Study

A note on the release and tracking of a rehabilitated pygmy sperm whale (Kogia breviceps)

  • Published source details Scott M.D., Hohn A.A., Westgate A.J., Nicolas J.R., Whitaker B.R. & Campbell W.B. (2001) A note on the release and tracking of a rehabilitated pygmy sperm whale (Kogia breviceps). Journal of Cetacean Research and Management, 3, 87-94

Actions

This study is summarised as evidence for the following.

Action Category

Rehabilitate and release injured, sick or weak marine and freshwater mammals

Action Link
Marine and Freshwater Mammal Conservation
  1. Rehabilitate and release injured, sick or weak marine and freshwater mammals

    A study in 1993–1994 of a pelagic area in the North Atlantic Ocean, off the coast of Florida, USA (Scott et al. 2001) found that a stranded pygmy sperm whale Kogia breviceps that was rehabilitated and released back into the wild survived for at least four days. The female pygmy sperm whale was successfully tracked for four days after release before contact was lost with the transmitter. During that time, the whale travelled at least 425 km at an average speed of 5.5 km/h and made regular dives. In November 1993, the whale (aged 12–18 months old) was found stranded and in poor health and taken to a rehabilitation facility. Pieces of plastic were removed from the whale’s stomach. In May 1994, the whale was transferred to an outdoor tank close to the release site for 25 days before being radio-tagged and released 65 km offshore. The whale was tracked every 30 minutes and observed daily from a vessel during four days in May–June 1994.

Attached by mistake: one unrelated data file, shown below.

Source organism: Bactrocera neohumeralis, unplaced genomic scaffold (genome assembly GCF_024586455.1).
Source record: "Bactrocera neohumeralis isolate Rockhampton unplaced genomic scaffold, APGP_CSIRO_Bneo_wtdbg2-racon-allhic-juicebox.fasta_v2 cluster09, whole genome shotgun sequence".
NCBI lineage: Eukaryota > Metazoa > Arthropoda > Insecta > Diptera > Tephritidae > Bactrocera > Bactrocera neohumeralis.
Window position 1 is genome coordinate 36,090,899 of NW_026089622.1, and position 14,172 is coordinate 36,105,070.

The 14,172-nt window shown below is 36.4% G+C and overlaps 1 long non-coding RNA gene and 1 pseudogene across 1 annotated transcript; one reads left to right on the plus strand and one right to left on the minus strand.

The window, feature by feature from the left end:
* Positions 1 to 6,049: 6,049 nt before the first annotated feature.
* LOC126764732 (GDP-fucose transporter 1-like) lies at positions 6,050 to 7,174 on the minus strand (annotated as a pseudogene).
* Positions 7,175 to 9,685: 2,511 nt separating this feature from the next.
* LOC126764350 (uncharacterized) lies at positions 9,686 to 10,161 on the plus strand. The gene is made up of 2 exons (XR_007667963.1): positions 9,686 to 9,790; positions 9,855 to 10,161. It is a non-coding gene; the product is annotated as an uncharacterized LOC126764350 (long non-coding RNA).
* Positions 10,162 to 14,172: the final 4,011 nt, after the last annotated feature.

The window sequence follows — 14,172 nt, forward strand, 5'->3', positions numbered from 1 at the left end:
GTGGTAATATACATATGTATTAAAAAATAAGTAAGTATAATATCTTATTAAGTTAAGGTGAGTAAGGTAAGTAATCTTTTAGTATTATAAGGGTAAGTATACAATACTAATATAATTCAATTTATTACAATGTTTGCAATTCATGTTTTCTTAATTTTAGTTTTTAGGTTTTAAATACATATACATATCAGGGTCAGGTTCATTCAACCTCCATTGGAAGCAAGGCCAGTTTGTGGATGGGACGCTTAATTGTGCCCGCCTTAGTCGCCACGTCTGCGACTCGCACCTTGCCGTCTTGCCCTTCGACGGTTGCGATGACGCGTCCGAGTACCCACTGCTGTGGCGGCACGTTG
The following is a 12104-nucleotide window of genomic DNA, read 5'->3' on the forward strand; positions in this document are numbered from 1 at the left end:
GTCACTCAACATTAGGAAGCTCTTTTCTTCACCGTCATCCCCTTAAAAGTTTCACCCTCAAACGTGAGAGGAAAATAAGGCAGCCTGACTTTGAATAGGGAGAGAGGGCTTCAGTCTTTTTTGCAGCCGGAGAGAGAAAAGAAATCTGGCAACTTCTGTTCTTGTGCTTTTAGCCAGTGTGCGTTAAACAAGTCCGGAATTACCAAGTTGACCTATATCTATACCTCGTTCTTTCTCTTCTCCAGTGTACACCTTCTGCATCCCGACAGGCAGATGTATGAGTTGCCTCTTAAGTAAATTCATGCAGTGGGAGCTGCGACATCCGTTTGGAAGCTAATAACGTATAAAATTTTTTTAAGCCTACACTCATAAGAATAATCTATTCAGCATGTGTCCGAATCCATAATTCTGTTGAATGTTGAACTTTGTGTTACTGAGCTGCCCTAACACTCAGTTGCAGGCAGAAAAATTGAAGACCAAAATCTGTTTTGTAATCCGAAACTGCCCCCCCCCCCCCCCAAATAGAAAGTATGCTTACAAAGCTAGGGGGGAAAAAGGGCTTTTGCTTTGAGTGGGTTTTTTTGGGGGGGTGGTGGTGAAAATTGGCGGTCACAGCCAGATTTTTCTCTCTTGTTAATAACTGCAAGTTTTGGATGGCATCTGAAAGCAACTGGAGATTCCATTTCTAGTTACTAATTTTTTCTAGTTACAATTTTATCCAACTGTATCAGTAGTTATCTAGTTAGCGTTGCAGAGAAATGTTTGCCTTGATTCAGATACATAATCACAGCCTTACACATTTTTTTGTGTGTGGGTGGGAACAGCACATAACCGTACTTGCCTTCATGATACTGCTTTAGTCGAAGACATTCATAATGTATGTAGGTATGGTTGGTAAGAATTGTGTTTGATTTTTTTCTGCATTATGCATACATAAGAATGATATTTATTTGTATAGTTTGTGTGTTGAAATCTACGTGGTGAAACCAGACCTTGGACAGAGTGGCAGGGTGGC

(Summarised by: Anna Berthinussen)

Output references

What Works in Conservation

What Works in Conservation provides expert assessments of the effectiveness of actions, based on summarised evidence, in synopses. Subjects covered so far include amphibians, birds, terrestrial mammals, forests, peatland and control of freshwater invasive species. More are in progress.

More about What Works in Conservation

Download free PDF or purchase
The Conservation Evidence Journal

The Conservation Evidence Journal

An online, free to publish in, open-access journal publishing results from research and projects that test the effectiveness of conservation actions.

Read the latest volume: Volume 18

Go to the CE Journal

Discover more on our blog

Our blog contains the latest news and updates from the Conservation Evidence team, the Conservation Evidence Journal, and our global partners in evidence-based conservation.


Who uses Conservation Evidence?

Meet some of the evidence champions

Endangered Landscape Programme Red List Champion - Arc Kent Wildlife Trust The Rufford Foundation Save the Frogs - Ghana Bern wood Supporting Conservation Leaders National Biodiversity Network Sustainability Dashboard Frog Life The international journey of Conservation - Oryx British trust for ornithology Cool Farm Alliance UNEP AWFA Butterfly Conservation People trust for endangered species Vincet Wildlife Trust